Poverty reduction has remained a central debate in periodical democratic societies. Schemes have been established to enable citizens to be economically viable either at paid-employment or self-employment level. Activists, philosophers, and politicians have suggested technical, liberal, and legal approaches towards poverty eradication. In fact, most of the debate in relation to the field of poverty examines whether poverty is a natural phenomenon associated with human beings. As this report will identify, fighting poverty is a double-edged sword since, after all, poverty is not the only member of the league. Close players include capitalism and politics. The commencing research proves that reducing poverty is a sequential process that requires considerate participation from all stakeholders. The research will principally cite Darwin's Social Darwinism theory, the 1933-1936 national initiative New Deal and Johnson Lyndon Economic Opportunity Act.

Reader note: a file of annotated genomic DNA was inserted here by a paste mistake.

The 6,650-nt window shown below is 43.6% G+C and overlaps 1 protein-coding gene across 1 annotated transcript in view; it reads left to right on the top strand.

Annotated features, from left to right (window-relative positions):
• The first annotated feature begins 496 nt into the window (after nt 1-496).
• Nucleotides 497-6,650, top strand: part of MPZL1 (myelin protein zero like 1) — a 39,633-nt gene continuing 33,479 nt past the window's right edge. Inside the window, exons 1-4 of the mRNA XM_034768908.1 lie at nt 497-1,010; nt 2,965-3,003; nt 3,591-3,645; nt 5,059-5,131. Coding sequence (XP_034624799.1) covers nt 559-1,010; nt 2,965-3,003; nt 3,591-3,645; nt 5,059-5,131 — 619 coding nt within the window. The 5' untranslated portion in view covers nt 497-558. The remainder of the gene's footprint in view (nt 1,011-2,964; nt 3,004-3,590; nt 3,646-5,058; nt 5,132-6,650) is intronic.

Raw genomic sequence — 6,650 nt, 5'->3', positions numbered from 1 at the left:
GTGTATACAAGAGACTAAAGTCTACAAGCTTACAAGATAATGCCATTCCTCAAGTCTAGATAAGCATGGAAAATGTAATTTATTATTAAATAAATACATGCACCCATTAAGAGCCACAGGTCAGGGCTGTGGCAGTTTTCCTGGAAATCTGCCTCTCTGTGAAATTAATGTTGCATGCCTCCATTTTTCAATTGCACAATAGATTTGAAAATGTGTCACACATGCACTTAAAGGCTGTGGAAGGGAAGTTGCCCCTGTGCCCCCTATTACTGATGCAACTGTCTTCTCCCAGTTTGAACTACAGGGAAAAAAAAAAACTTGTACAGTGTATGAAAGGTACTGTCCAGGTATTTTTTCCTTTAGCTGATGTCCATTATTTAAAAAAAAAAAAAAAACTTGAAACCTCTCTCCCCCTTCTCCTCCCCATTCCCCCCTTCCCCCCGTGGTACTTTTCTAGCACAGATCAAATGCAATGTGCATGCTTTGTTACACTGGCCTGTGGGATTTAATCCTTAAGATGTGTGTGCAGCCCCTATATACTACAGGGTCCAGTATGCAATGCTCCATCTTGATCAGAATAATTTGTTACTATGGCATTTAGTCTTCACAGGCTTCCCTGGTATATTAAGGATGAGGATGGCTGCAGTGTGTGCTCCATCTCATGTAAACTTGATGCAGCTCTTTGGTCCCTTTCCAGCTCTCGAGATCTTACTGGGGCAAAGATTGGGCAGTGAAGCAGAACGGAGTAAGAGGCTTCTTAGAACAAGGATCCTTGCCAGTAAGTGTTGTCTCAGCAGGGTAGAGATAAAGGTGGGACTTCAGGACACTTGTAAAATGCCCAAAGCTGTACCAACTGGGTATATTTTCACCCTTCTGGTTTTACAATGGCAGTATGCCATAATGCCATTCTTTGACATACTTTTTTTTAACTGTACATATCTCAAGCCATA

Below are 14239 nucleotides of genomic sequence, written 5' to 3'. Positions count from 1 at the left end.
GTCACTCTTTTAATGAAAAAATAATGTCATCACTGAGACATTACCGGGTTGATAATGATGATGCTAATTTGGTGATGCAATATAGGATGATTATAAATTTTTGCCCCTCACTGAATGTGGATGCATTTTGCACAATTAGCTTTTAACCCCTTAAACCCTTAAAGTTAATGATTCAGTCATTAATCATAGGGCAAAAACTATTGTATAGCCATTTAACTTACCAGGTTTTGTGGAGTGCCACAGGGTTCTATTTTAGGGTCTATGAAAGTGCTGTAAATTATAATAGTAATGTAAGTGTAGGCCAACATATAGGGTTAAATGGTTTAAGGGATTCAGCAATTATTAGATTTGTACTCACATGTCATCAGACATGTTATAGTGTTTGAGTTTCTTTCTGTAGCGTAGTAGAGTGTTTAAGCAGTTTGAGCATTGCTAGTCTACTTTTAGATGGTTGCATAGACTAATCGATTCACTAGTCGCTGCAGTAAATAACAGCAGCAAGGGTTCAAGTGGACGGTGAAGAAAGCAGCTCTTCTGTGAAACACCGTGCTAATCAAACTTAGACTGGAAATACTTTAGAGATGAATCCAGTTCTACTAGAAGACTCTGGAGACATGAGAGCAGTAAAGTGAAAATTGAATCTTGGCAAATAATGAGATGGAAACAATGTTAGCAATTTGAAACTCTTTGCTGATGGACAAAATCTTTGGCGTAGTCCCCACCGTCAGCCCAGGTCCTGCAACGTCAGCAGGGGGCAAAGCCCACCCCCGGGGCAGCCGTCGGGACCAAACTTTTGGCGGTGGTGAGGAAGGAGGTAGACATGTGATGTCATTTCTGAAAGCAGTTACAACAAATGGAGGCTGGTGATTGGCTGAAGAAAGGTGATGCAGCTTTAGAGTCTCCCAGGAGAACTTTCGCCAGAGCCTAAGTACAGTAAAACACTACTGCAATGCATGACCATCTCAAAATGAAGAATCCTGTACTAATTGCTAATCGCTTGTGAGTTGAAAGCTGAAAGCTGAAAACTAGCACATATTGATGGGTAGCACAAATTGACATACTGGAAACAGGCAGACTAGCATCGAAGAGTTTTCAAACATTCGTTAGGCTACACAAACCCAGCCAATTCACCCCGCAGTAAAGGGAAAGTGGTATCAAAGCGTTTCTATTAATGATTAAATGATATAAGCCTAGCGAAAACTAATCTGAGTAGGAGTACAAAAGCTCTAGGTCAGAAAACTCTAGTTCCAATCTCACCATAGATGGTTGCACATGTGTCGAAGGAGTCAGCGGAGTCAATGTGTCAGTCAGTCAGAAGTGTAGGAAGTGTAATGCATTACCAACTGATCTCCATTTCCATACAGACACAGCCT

Social Darwinism vs. Progressivism
Claeys, G. (2000). The "Survival Of The Fittest" And The Origins Of Social Darwinism. Journal of the History of Ideas, 61(2), 223.
Davies, G. (1992). War On Dependency: Liberal Individualism And The Economic Opportunity Act Of 1964. Journal of American Studies, 26(02), 205.
Hausman, W.J. (2007). Jason Scott Smith. Building New Deal Liberalism: The Political Economy of Public Works, 1933-1956. Enterprise and Society, 8 (2), 459-461.
Johnston, R.D. (2013). Review Class Unknown: Undercover Investigations of American Work and Poverty from the Progressive Era to the Present Pittenger Mark New York University Press New York. Journal of the Illinois State Historical Society (1998), 106 (2), 347-349.